Hepatitis C is a global disease. While not every nation in the world has had adequate means to survey its population for incidence of the virus, enough statistics have been compiled to demonstrate the enormous threat posed by hepatitis C. Hepatitis C, in combination with hepatitis B, now accounts for 75% of all cases of liver disease around the world.
Hepatitis C shows significant genetic variation in worldwide populations, evidence of its frequent rates of mutation and rapid evolution. There are six basic genotypes of HCV, with 15 recorded subtypes, which vary in prevalence across different regions of the world. Each of these major genotypes may differ significantly in their biological effects - in terms of replication, mutation rates, type and severity of liver damage, and detection and treatment options - however, these differences are not yet clearly understood.
Figures from epidemiological studies in different regions of the world show wide variance in HCV prevalence patterns, though it is clearly evident that the incidence of HCV is higher among less developed nations. The prevalence of hepatitis C is lowest in Northern European countries, including Great Britain, Germany and France. According to one survey, the prevalence of HCV antibodies in blood donors averages less than 1% for the region. (However, other studies have suggested that rates of infection may be much higher, comparable to rates in the U.S. - approximately 2.5%). Higher rates have been reported in Southeast Asian countries, including India (1.5%), Malaysia (2.3%), and the Philipines (2.3%). The incidence in Japan was 1.2%. Alarming rates were reported for many African nations, reaching as high as 14.5% in Egypt.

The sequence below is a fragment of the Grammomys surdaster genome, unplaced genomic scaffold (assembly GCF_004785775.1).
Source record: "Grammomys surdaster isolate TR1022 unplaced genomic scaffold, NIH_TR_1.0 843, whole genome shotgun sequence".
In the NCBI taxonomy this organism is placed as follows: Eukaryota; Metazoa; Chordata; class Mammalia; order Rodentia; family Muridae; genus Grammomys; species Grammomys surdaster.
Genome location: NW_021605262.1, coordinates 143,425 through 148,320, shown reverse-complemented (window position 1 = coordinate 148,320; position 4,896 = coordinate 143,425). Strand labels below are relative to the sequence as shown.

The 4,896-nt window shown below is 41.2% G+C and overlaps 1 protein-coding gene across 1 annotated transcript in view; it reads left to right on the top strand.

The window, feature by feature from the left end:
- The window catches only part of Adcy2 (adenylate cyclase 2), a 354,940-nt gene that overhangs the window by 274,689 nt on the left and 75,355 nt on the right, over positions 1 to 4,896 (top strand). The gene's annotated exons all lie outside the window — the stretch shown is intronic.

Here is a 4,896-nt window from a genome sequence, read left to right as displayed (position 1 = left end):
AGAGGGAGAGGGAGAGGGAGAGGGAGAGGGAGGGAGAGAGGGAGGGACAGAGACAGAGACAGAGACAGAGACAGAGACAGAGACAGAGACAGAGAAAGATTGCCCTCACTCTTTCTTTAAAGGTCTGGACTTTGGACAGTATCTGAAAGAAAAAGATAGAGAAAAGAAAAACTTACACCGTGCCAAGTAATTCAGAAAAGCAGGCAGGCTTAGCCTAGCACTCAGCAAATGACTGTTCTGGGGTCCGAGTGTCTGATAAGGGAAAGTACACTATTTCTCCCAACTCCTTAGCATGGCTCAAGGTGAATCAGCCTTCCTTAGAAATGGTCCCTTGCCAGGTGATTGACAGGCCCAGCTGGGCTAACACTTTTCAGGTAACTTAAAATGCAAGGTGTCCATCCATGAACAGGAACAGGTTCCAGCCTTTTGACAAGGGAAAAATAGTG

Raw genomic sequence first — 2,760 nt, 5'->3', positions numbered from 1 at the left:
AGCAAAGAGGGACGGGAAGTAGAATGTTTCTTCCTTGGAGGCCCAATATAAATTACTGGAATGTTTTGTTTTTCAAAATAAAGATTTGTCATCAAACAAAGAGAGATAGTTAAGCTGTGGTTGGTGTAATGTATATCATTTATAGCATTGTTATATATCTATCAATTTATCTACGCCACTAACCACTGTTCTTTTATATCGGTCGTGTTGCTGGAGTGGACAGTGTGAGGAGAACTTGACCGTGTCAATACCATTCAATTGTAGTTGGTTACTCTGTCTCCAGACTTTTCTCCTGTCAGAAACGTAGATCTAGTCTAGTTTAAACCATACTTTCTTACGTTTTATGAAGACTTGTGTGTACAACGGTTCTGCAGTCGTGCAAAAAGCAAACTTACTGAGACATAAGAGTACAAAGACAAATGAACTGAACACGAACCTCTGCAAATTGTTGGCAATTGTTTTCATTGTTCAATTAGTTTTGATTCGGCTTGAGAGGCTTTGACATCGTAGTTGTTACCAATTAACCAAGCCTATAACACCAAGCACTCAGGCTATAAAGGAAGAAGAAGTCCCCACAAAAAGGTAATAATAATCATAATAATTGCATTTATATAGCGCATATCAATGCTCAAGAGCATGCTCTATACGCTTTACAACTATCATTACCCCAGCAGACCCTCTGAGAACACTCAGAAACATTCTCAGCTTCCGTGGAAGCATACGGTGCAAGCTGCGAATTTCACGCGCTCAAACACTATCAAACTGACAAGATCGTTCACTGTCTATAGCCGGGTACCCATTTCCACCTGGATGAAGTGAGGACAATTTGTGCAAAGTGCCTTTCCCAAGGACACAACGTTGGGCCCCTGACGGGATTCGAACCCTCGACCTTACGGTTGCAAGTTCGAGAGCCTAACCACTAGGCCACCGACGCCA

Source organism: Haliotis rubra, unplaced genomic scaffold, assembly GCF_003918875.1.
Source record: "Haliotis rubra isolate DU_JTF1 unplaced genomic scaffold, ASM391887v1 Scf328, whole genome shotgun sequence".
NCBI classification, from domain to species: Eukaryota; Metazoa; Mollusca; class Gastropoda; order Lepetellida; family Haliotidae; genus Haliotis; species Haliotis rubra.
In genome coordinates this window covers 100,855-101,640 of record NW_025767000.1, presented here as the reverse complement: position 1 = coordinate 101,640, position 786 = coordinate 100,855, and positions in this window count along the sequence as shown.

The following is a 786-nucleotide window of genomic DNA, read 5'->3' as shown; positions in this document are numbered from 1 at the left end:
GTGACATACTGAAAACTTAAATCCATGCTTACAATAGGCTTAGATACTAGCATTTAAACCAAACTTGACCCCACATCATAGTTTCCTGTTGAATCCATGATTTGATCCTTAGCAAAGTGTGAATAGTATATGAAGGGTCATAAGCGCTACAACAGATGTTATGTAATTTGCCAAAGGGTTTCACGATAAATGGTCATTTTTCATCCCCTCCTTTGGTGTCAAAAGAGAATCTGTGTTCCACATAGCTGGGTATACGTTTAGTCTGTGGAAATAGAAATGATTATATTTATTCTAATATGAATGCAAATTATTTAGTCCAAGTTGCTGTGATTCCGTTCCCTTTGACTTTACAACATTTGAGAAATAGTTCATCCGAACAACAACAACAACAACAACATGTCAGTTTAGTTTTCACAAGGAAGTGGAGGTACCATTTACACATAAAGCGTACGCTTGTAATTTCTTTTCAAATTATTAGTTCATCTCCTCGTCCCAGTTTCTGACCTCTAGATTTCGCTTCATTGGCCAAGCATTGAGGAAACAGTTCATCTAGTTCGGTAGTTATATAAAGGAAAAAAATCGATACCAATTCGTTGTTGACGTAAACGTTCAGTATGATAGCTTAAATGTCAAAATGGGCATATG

These studies, when added together, suggest that over 200 million people around the world are infected with hepatitis C - an overall incidence of around 3.3% of the world's population. Statistically, as many people are infected with HCV as are with HIV, the virus that causes AIDS. Without large scale efforts to contain the spread of HCV and treat infected populations, the death rate from hepatitis C will surpass that of AIDS by the turn of the century and will only get worse.